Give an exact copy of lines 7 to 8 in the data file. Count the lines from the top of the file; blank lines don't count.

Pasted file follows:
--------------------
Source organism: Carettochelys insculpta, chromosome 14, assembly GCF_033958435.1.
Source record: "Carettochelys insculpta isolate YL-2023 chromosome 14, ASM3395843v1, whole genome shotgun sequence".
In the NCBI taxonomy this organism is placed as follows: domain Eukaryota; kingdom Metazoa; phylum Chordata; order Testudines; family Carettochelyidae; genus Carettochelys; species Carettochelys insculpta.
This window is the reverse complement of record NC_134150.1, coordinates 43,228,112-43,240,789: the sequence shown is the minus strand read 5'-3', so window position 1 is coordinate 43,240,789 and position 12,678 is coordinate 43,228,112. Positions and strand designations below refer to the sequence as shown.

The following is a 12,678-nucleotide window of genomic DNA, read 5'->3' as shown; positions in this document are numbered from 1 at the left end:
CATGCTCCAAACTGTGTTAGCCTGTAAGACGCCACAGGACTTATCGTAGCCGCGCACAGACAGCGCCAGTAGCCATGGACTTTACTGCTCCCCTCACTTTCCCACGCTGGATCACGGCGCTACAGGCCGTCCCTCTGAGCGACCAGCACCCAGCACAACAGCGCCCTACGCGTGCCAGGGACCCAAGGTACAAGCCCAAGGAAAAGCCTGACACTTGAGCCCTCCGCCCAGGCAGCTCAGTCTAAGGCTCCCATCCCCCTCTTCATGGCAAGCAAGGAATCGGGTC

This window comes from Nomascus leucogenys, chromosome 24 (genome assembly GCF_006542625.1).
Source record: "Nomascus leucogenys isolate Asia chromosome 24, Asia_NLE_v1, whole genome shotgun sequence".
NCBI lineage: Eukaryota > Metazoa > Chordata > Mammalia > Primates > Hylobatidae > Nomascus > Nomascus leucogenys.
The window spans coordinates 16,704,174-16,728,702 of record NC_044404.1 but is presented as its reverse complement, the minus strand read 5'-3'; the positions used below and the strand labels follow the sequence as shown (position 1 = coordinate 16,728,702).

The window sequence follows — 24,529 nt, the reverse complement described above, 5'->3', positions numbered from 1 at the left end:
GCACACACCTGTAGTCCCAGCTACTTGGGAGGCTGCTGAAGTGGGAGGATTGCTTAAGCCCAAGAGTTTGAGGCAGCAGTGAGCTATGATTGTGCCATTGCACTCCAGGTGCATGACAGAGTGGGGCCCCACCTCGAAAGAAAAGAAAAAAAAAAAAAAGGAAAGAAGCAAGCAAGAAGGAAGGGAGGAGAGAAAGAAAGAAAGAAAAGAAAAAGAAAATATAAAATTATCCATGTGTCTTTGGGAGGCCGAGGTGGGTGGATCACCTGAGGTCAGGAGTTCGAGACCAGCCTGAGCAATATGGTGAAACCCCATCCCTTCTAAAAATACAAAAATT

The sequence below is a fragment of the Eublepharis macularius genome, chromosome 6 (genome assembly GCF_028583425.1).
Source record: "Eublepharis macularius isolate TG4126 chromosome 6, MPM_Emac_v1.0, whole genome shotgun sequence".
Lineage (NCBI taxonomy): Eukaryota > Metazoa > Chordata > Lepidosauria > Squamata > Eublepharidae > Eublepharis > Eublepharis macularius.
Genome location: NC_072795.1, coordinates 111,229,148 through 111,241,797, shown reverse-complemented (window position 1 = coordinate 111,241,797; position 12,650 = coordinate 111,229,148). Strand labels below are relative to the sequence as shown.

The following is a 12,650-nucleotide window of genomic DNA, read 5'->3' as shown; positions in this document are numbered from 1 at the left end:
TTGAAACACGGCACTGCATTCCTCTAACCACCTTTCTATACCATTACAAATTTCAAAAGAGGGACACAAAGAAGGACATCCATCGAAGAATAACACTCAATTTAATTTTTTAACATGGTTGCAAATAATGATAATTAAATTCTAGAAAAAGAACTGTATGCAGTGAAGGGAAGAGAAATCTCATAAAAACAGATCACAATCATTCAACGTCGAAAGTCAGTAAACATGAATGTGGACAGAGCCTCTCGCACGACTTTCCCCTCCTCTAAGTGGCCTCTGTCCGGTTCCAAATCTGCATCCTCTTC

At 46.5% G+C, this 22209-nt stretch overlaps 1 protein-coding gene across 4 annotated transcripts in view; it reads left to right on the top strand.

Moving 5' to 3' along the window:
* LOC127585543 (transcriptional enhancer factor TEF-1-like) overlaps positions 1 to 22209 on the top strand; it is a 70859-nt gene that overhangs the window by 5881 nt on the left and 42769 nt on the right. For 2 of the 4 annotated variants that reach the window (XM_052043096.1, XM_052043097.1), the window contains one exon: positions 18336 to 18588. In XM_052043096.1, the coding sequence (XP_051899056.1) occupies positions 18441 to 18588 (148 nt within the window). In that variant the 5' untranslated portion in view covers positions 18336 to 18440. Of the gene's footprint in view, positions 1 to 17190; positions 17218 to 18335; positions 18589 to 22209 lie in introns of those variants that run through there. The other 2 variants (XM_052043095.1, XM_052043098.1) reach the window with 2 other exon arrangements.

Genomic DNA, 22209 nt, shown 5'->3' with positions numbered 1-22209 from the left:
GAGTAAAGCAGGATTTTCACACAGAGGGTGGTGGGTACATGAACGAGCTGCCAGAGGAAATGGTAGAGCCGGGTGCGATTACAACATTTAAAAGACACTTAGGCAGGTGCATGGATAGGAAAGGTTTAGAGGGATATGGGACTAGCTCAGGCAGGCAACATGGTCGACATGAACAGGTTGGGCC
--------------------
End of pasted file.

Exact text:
This window comes from Nomascus leucogenys, chromosome 24 (genome assembly GCF_006542625.1).
Source record: "Nomascus leucogenys isolate Asia chromosome 24, Asia_NLE_v1, whole genome shotgun sequence".